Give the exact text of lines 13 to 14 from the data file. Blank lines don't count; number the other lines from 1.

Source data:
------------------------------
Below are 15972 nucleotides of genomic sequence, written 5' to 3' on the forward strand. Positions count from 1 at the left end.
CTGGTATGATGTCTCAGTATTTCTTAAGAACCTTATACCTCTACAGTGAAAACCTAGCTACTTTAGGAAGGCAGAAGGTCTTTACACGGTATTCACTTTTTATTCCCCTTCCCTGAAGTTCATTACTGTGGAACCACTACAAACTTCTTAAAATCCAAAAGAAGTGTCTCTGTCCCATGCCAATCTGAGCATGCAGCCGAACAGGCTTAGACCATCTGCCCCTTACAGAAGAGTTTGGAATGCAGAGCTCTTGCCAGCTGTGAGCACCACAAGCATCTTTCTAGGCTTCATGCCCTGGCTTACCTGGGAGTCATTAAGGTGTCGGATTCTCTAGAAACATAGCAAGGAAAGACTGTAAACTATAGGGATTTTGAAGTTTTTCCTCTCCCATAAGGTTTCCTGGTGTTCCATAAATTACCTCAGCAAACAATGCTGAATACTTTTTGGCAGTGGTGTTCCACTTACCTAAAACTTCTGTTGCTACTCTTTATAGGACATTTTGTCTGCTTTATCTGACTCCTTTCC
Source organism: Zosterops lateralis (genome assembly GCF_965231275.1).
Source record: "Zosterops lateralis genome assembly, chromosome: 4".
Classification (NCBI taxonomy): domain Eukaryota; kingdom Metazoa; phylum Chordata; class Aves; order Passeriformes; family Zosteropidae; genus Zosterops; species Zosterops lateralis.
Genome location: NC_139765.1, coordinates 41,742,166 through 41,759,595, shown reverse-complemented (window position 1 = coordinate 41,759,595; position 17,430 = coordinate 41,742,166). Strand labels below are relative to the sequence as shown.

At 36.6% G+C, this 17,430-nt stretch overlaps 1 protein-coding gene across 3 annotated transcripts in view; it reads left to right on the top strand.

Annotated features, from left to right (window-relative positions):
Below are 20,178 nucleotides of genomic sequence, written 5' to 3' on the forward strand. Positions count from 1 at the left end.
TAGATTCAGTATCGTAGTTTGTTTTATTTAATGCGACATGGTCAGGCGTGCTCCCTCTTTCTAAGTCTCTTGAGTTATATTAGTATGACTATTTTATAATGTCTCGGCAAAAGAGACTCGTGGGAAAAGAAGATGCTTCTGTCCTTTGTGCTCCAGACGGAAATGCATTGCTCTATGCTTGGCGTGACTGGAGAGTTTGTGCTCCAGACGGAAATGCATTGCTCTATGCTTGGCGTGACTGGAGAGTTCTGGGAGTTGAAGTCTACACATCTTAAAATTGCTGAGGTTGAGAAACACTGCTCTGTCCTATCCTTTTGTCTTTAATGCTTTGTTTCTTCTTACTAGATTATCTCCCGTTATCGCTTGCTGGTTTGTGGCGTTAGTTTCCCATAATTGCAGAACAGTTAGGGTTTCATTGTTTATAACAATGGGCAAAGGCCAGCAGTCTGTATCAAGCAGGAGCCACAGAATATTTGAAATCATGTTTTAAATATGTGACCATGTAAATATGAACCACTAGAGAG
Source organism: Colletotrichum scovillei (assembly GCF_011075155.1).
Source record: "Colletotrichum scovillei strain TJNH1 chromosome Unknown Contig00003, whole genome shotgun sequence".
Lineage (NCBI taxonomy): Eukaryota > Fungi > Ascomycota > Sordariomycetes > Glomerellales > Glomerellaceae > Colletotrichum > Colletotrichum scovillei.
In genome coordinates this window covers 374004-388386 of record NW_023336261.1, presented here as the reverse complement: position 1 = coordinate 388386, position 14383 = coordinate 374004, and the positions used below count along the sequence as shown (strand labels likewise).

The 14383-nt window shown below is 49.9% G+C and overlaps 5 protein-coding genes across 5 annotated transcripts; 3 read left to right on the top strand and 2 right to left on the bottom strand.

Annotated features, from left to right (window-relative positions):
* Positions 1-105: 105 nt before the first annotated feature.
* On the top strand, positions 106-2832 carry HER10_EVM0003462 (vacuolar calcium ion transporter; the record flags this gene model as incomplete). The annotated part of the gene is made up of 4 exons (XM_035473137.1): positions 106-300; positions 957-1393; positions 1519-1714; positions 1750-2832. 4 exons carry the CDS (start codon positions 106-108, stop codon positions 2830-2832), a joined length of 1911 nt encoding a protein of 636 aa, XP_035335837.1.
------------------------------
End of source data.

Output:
Lineage (NCBI taxonomy): Eukaryota > Fungi > Ascomycota > Sordariomycetes > Glomerellales > Glomerellaceae > Colletotrichum > Colletotrichum scovillei.
In genome coordinates this window covers 374004-388386 of record NW_023336261.1, presented here as the reverse complement: position 1 = coordinate 388386, position 14383 = coordinate 374004, and the positions used below count along the sequence as shown (strand labels likewise).